Friday, September 18, 2009

Talk talk, all we do is talk talk

Two weeks ago, I road-tripped to see Dave Matthews Band with a childhood friend. When I returned to Seattle, I had a houseguest in town for a music festival. After he left, I had a day alone before I flew cross-country. There, in New Jersey and then Delaware and back to New Jersey, I was with a couple housefuls of people for a week-plus.

I felt like I had a radio in my head that couldn’t be turned off.

I suddenly realized why I was screaming in my skull. I hadn’t been alone for more than 24 hours in two weeks when I’m usually alone most of the time. Some days, I talk to a neighborhood barista and that’s it. While I adore my friends and can’t get enough of our sidewinding conversations, I am not trained these days to run the convo course. I can go at it in sprints but I get winded halfway through a marathon.

When I lived on the East Coast, I shone in situations where five conversations were simultaneously going on. I took it as a point of pride to follow all the threads. It was sport.

But it wasn’t connected. It was more about showing off than tuning in. I have been working to change this. And I know I’m different. When someone cuts me off, I can’t take it. I often just shut down and let them talk, figuring it’s more important to them to drone on than for me to interrupt. But I’m equally aggravated when someone isn’t listening to me. I don’t always have something important to say, but I am talking.

I know I do it, too. I might be working on the computer or watching crap Bravo TV (you know what shows I’m talking about) and zone out. I didn’t used to do this. I've been on high alert for most of my life. As a kid in an alcoholic household, I learned to multitask, doing homework, watching TV with the family, and always listening, listening, listening for something that required a laugh, a comment, or a trip to the kitchen for another highball. I guess my coping strategies have slowly melted away. I don’t need to split my mind into different compartments, I don’t need to always impress. Rather, I want to connect, to feel that ripple that flows through my body and causes my eyes to tear up when I am absolutely on the same page, wavelength, whatever you want to call it, with someone. That’s when the white noise stops and I can hear everything crystal clear.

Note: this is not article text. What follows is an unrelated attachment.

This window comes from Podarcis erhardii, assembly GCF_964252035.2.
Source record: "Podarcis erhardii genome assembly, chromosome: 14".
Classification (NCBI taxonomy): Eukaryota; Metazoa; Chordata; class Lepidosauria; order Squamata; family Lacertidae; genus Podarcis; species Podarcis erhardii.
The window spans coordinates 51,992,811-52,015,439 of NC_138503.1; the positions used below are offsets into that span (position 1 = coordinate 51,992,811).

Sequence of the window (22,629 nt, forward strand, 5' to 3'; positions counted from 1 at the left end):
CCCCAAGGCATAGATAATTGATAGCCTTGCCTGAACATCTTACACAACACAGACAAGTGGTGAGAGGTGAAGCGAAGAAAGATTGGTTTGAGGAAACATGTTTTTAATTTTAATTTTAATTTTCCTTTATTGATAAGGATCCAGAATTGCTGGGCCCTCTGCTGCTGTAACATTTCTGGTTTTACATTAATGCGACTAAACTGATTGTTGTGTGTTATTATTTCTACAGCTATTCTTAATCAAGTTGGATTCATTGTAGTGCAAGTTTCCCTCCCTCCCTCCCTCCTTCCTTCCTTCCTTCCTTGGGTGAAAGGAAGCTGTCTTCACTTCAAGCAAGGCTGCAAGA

(photo: textually.org)

2 comments:

mduette said...

I go through similar feelings, but for different reasons. (I, too, grew up in an alcoholic household, where I was also constantly interrupted..and still am) My daily life I'm in mommy mode..there is a constant level of chatter. But by bedtime I am itching for decompression, and time to be in my own head. And, insomnia aside, I tend to stay up way later than I should, just to enjoy my own stillness.

Kevin said...

I also spend a lot of time by myself, then feel a little overwhelmed when thrust into groups of people. I share your peeve, "When someone cuts me off, I can’t take it. I often just shut down..." So when someone else in a conversation is speaking and I have something truly relevant to interject, I find myself muttering this mantra under my breath: "say it...say it...say it...", trying to be polite and not interrupt. But by the time I can squeeze my word in edge-wise, the topic has already changed and I have missed the opportunity. Why must people feel that they need to dominate the conversation all the time? I spent a few months earlier this year unemployed, and at first was in withdrawal from the constant human contact all day at work. Within a few weeks I was reveling in the solace and realized that only about 20% of my daily "communication" with others was actually worthwhile. The rest was simply filling the time with noise. At my new job, I am often accused of being "too quiet". I was flattered when one of my favorite managers defended me the other day, commenting that I was "...the owl among a pack of magpies. Everyone should be more thoughtful about what they are saying!" I suppose that is why I prefer writing to talking these days. It's one way communication. Sure, you can ignore me just as if I were speaking to you, but at least I won't know it!

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